Dilated cardiomyopathy is a heart condition that affects some breeds more than others. It is a disorder that negatively impacts the ventricular muscle found in the heart which then means it cannot function as it should. Dilated cardiomyopathy or DCM sees the chambers in a cat's heart become enlarged and this in turn means it cannot pump blood around the body which if left untreated can lead to a fatal condition known as congestive heart failure.
At one time, Dilated Cardiomyopathy was a common condition seen in cats and studies suggested that diet played a key role in why some cats developed the disorder more than others. It is thought that a diet lacking in the correct levels of an amino acid known as taurine could be the cause of why certain cats develop DCM and as such, commercial pet food manufacturers started adding more of the amino acid in their cat food with an end goal being to help resolve the problem. With this said, the actual causes of dilated cardiomyopathy and why some breeds seem to be more predisposed to developing the condition than others, remains a bit of a mystery and more research is needed to establish just why this is so although a genetic link is thought to one of the reasons.
The breeds that appear to be more predisposed to developing dilated cardiomyopathy includes the following:
Cats tend to show signs of there being something wrong with them when they are anything from two to twenty years old, but research has established that the average age of a cat that suffers from DCM is around ten.
Cats that develop the condition typically show certain signs of there being something wrong with them. The symptoms to watch out for could include the following:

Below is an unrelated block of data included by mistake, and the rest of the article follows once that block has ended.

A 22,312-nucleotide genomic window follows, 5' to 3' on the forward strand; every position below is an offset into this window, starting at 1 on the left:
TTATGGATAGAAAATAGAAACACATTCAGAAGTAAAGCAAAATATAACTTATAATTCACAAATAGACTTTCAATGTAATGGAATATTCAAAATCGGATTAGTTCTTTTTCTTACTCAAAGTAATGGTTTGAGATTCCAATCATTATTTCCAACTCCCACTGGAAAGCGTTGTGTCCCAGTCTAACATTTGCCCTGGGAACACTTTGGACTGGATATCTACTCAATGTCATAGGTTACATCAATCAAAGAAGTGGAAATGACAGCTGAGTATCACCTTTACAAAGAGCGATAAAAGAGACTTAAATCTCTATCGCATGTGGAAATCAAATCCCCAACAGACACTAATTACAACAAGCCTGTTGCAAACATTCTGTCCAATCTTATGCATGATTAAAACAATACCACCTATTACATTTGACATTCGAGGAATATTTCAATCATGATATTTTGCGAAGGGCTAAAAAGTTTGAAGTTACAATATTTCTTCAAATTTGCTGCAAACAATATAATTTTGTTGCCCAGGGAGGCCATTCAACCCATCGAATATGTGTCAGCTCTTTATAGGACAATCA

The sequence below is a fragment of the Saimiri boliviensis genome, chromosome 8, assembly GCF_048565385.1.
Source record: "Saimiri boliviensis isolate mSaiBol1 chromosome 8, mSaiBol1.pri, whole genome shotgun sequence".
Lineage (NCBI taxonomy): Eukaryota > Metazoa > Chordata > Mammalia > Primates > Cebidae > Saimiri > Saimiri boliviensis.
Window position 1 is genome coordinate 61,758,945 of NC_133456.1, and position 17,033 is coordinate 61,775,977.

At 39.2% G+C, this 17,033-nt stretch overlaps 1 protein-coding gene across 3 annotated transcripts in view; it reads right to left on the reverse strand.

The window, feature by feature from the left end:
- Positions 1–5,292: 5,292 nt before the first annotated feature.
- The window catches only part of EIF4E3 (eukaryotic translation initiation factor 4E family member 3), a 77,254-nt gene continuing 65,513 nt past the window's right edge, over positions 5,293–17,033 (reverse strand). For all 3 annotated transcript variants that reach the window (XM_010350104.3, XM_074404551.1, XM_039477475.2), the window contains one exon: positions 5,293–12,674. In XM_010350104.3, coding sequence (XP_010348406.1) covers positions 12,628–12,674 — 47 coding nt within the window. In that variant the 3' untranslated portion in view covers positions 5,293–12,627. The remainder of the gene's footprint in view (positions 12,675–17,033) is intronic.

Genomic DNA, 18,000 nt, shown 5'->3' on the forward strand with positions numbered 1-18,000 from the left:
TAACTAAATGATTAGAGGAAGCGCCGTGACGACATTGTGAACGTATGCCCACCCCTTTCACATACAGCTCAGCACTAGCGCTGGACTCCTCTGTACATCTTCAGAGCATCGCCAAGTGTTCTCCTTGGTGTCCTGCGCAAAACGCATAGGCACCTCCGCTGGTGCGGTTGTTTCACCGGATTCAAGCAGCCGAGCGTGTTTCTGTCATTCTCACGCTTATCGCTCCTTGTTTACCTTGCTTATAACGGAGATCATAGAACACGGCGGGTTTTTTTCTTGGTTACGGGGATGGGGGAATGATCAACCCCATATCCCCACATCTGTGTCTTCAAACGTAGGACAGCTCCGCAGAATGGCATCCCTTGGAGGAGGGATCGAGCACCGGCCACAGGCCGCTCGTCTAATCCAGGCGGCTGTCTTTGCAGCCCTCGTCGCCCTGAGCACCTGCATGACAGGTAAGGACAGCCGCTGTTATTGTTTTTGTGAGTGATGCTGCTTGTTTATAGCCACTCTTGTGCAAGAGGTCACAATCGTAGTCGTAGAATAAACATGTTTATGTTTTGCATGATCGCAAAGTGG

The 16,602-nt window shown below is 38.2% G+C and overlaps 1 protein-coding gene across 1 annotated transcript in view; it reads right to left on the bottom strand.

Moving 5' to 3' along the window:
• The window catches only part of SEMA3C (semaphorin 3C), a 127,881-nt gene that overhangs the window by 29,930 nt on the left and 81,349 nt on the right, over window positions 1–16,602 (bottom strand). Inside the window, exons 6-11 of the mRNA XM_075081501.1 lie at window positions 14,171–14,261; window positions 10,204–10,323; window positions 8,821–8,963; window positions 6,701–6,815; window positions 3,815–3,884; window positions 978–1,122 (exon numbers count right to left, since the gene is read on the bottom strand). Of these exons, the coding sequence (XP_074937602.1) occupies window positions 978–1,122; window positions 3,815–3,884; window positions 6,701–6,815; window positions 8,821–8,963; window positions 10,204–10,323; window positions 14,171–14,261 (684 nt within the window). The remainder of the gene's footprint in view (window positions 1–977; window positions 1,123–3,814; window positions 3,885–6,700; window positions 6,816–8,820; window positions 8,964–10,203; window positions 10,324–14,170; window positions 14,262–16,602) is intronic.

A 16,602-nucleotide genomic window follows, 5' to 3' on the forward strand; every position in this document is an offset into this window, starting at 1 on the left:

A vet would need to have a cat's full medical history and ideally know their ancestry too which helps when confirming a diagnosis. The vet would thoroughly examine a cat suspected of suffering from DCM which would establish whether they are suffering from the following issues:
Other tests a vet would recommend carrying out on a cat suspected of suffering from DCM and which would help rule out any other underlying disorders could include the following:
When it comes to treating a cat that's suffering from DCM, it depends on the severity of their condition. Should it be severe, a cat would need to be hospitalised so they can be closely monitored and given the right kind of medication to stabilise them. One of the most important things is to keep a cat's kidneys functioning properly to avoid total renal failure which could prove fatal and which is one of the more serious complications associated with DCM. A vet would likely recommend treating a cat's low blood pressure and giving them blood thinning medication to prevent any clots from forming in the blood which could cause congestive heart failure. All too often when a cat suffers from dilated cardiomyopathy, they are quite severely anorexic too because they have not been eating correctly.
As such, a cat with the condition would need to be fed a bland diet that's low in sodium which would reduce the risk of any extra pressure being put on their already weakened heart. A vet would put together a special diet for a cat that's suffering from DCM and it's important to stick to it which is usually for the remainder of a cat's life.
Once a cat has been diagnosed and treated for dilated cardiomyopathy, it's essential they be monitored closely which means follow-up visits to the vet to make sure any treatment they are being given is working. A cat would need to be re-examined on a regular basis which is when a vet would typically carry out further tests so they can reassess a cat's condition and their treatment plan if necessary.
Sadly, the prognosis for most cats when they are diagnosed as suffering from dilated cardiomyopathy is quite poor and most succumb to the condition which is why vets try to make the time they have left as comfortable as possible rather than expect a cat to live a long and active life.